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Student Learning Outcomes

Student learning outcomes – sometimes referred to as learning goals or objectives – exist to identify what students will know, think, or be able to do as a result of a learning experience. At the program level, the SLOs identify the knowledge and skills of graduates of the major. The development or revisions of SLOs is step 1 in the assessment cycle: Define student learning outcomes. 

Learning outcomes can exist for programs and experiences both in and out of the classroom. Huba and Freed (2000) state that effective outcomes:

  • Are student-focused
  • Focus on what is learned rather than how it is learned
  • Reflect the institution’s mission and the values it represents
  • Align at the course/program, department, divisional, and institutional levels

Generally speaking, learning outcome statements should include the following:

  • Identification of who is doing the learning
  • The knowledge or skill that will be learned
  • The experience in which the learning will occur

Of particular importance is the specificity of the knowledge or skill expected to be achieved. Programs or departments may choose to write broad learning goals, but more specific outcomes that break down the goal into measurable components would also be necessary in order to allow for assessment. For example, a broad, program-level learning outcome stating that "Graduates of this program will be able to communicate effectively" is too broad to be assessed. However, more specific learning outcomes could be developed under the goal, identifying various aspects of effective communication.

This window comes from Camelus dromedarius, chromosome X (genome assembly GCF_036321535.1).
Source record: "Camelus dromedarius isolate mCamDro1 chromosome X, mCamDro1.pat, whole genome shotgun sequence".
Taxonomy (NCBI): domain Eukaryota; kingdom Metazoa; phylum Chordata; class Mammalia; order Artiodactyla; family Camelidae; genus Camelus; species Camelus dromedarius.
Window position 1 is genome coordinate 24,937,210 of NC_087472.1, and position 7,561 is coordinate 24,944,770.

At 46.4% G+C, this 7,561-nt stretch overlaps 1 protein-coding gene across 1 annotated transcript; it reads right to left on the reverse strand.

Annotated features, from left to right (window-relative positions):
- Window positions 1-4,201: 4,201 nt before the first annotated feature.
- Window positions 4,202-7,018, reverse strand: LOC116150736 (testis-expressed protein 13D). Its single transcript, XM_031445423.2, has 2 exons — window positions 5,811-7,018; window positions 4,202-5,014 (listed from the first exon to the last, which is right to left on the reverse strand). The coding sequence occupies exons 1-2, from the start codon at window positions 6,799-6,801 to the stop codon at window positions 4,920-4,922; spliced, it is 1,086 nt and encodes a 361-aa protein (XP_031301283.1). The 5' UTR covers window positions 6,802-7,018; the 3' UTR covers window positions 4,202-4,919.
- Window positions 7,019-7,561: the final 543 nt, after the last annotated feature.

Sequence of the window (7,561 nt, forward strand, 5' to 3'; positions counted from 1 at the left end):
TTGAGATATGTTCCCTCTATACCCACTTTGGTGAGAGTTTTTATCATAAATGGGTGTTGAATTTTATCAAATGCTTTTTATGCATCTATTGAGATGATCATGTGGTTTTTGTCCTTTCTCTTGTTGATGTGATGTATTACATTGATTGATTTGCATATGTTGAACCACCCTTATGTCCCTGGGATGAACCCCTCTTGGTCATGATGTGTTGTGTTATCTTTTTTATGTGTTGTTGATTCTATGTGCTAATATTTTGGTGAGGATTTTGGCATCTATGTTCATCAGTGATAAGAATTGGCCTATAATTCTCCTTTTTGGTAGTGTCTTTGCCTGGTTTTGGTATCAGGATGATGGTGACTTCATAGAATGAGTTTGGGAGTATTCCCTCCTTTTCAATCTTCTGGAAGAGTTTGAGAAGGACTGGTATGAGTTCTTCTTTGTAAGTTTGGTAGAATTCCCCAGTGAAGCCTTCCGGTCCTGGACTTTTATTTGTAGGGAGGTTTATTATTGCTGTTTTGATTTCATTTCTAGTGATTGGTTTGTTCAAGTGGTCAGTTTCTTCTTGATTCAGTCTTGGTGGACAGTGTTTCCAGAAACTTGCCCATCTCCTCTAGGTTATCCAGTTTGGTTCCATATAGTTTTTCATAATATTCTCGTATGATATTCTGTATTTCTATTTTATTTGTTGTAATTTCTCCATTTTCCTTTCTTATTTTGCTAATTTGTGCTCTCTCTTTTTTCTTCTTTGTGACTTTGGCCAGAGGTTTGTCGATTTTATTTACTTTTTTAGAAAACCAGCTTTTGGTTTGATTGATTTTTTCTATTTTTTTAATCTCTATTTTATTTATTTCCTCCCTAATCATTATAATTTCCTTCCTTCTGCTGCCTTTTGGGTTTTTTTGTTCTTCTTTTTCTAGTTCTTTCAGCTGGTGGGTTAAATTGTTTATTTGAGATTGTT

One way to ensure that learning outcomes are specific is to make sure that they answer the question "What does that look like?" or "How is that defined?" when stating the knowledge or skill. Using the example above, the question would be "What does effective communication look like?" From there a breakdown of the concept of "communication" can lead to outcomes pertaining to each of the various aspects of communication (e.g., written, oral, and listening skills).

The domains of Bloom's taxonomy, particularly the cognitive domain, are a good resource for specifying the intended behavior in a learning outcome. Because each level builds on the preceding level, it is important to give students adequate opportunity to reach the more complex levels of learning. For example, in foundational coursework the primary outcomes may focus on acquiring knowledge in a field, while outcomes in advanced courses may focus on evaluation or creation of knowledge.

The number of student learning outcomes may vary across programs, but generally speaking, 4-6 SLOs for a degree and 2-3 SLOs for a certificate is a reasonable guideline. Additionally, it is recommended that program faculty identify a schedule or cycle of assessment of the program's learning outcomes as opposed to assessing every outcome every year.

Student achievement of the learning outcomes can be evidenced directly or indirectly; see the Assessment Methods page for more information.

Please contact Marissa Cope, Assessment Director, at with questions or for support with writing or editing your program-level student learning outcomes.